Tuesday, January 5, 2010

Environmental disruption set to trigger new pandemics, scientists warn

The following article was referenced on the Avian Flu Diary, and is directly relevant to much of CARE's current work and future vision in emerging and re-emerging infectious diseases. Excerpts are presented below, but the entire article is worth reading.

The article goes on to highlight key zoonotic diseases such as HIV(AIDS), hantaviral diseases, H5N1/H1N1 influenzas, rabies, malaria, and West Nile; diseases which have emerged in humans after their respective infectious agents jumped the species barrier from animals to infect and subsequently trigger disease states in humans.

Deadly animal diseases poised to infect humans: Environmental disruption set to trigger new pandemics, scientists warn

By Jeremy Laurance, Health Editor, The Independent

"The world is facing a growing threat from new diseases that are jumping the human-animal species barrier as a result of environmental disruption, global warming and the progressive urbanisation of the planet, scientists have warned.

At least 45 diseases that have passed from animals to humans have been reported to UN agencies in the last two decades, with the number expected to escalate in the coming years.
Dramatic changes to the environment are triggering major alterations to human disease patterns on a scale last seen during the industrial revolution. Montira Pongsiri, an environmental health scientist at the US Environmental Protection Agency in Washington, says that previous transitions in human history have had a devastating impact in terms of the spread of disease.

'We appear to be undergoing a distinct change in global disease ecology. The recent emergence of infectious diseases appears to be driven by globalisation and ecological disruption,' Dr Pongsiri said.

He and eight colleagues examined five emerging and re-emerging diseases – malaria, lyme disease (spread by ticks), Hantavirus (spread by mice and rats), West Nile disease (spread by mosquitoes), and schistosomiasis (spread by freshwater snails). They argue that changes in land use, farming practices and climate lie behind the increasing number of outbreaks.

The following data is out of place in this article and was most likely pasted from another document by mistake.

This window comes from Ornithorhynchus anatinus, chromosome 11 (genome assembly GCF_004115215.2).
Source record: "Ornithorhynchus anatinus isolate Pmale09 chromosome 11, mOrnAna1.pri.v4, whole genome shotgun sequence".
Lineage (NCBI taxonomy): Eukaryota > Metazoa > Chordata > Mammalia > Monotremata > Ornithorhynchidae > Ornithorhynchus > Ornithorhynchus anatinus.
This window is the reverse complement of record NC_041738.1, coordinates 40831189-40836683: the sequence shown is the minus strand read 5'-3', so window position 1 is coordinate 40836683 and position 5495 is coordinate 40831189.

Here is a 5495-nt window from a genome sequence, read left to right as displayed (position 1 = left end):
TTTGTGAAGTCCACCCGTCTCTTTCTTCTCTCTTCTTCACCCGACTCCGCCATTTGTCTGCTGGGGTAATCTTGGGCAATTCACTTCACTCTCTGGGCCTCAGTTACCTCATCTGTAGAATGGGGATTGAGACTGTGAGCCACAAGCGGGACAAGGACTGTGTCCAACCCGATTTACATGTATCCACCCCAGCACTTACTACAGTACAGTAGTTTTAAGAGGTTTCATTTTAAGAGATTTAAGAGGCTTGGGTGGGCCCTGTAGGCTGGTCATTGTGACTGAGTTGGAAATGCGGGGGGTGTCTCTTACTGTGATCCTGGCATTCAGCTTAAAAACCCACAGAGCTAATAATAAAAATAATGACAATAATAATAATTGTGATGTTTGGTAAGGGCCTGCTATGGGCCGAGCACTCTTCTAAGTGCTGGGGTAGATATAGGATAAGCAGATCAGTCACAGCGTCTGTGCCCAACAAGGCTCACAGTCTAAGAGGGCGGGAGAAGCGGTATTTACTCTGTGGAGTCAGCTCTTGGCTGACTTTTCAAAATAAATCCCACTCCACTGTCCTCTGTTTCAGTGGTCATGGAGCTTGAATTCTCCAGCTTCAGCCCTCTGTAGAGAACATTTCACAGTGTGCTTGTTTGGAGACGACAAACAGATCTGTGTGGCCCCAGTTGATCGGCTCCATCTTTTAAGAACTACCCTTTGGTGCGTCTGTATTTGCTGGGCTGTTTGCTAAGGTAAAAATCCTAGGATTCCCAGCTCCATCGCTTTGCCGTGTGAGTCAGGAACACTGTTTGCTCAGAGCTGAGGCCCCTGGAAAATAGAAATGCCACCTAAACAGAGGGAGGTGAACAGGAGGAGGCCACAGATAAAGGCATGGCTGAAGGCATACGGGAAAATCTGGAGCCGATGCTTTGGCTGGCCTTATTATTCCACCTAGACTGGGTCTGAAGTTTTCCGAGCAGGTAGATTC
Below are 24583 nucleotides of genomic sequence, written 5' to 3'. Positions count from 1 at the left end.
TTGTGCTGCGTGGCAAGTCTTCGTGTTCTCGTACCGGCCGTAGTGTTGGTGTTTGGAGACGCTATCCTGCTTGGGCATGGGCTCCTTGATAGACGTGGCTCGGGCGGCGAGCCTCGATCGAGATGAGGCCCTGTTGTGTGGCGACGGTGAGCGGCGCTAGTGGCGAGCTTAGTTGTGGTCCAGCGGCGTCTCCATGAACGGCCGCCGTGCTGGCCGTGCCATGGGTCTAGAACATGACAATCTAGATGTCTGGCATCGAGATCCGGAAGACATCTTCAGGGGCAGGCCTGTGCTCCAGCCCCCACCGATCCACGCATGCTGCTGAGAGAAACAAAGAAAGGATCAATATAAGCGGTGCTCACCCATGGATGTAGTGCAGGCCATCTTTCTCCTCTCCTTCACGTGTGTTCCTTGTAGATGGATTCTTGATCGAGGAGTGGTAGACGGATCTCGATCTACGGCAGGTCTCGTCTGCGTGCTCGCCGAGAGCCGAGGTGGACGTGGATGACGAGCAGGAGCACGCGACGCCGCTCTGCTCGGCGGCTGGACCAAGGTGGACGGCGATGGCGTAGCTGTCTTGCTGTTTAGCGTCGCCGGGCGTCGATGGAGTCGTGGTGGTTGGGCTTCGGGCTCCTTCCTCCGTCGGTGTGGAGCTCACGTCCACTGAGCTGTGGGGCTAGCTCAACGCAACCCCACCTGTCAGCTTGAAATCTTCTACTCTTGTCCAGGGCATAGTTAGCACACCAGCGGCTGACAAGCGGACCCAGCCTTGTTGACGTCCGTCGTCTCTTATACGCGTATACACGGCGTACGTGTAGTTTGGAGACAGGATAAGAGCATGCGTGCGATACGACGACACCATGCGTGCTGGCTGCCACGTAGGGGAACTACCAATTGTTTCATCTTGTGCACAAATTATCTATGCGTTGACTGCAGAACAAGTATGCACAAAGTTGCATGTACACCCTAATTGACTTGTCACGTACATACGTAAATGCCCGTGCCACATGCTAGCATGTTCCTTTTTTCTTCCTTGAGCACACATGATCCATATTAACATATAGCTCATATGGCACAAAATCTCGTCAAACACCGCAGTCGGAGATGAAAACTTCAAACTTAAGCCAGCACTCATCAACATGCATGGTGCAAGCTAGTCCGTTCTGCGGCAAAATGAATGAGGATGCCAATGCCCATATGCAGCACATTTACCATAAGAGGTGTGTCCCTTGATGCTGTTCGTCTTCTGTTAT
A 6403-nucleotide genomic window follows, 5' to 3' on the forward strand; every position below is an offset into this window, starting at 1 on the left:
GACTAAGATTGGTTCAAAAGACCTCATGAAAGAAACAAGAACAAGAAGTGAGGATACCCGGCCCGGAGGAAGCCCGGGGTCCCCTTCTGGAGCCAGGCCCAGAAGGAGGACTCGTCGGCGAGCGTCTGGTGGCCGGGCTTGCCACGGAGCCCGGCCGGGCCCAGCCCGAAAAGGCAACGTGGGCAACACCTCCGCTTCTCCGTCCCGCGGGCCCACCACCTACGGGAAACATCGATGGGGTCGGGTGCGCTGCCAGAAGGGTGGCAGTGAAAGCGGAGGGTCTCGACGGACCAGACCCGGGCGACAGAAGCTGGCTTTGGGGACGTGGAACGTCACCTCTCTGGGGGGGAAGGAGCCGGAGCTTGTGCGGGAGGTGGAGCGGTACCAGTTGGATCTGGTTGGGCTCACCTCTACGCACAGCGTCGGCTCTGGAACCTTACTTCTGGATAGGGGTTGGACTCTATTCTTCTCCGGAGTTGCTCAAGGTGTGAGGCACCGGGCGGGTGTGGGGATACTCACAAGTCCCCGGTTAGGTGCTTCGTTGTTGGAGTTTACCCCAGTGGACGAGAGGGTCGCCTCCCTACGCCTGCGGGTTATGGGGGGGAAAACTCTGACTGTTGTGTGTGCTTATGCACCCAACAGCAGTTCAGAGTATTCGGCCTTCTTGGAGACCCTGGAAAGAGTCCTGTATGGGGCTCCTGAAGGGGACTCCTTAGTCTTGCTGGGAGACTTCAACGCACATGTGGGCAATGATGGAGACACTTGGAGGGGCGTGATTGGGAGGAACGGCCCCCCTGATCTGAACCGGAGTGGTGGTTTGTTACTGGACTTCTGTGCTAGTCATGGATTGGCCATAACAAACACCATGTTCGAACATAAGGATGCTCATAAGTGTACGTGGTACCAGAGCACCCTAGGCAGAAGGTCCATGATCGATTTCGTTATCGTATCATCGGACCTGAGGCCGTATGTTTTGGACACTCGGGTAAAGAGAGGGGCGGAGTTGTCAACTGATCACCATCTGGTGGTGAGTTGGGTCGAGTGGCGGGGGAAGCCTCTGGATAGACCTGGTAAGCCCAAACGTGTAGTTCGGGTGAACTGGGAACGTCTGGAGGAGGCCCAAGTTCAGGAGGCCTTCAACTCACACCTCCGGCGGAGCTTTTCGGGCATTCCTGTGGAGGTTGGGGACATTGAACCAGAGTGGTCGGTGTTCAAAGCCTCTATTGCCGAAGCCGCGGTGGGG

The best known example of a disease that jumped the animal-human barrier and went on to cause a global pandemic is HIV, the virus that causes Aids. HIV is thought to have crossed from chimpanzees to humans in West Africa in the last century and more than 25 million people worldwide have since died from it. The swine flu pandemic that emerged in Mexico last March also resulted from the mixing of viruses that infected pigs, birds and humans to create a new pandemic strain. Although it turned out to be milder than expected, future flu pandemics are expected in the coming decades that could have higher death rates and infect millions more people.

Dr Pongsiri and colleagues say that the number of people who succumbed to infectious diseases plummeted in the developed world during the industrial revolution, but the rise of manufacturing and pollution levels increased the incidence of chronic diseases including cancer, allergies and birth defects. Now, we are in the grip of another epidemiological transition driven by the destruction of plant and animal habitats, the loss of species and changes that have brought more humans into closer contact with animals than at any stage in human history, they say in the journal Bioscience.

David Murrell, lecturer in ecology at University College London, said: 'Since 1940, over 300 new diseases have been identified, 60 per cent of which crossed to humans from animals and 70 per cent of these came from contact with wildlife. I would expect the emergence of new diseases from contact with animals to continue in this century.'

A key factor has been increasing urbanisation, which has resulted in humans moving into previously untouched areas where they have come into closer contact with animals. At the same time, globalisation has meant newly emerged diseases have transmitted faster and more widely than in the past. 'Before the world became so interconnected, deadly and newly emerged diseases were not capable of spreading widely,' Dr Murrell said. 'Now it is very possible that they will spread across countries and continents within days, thereby sustaining the outbreak.

We don't know what's out there or how it might transmit. It is very difficult to predict. At least our government, with swine flu, is taking these things seriously now. The problem is if we deal with a threat successfully it leads to complacency. But these things are potentially serious. I would rather err on the side of caution.' "

The article can be viewed in its entirety at: http://www.independent.co.uk/news/science/deadly-animal-diseases-poised-to-infect-humans-1856777.html

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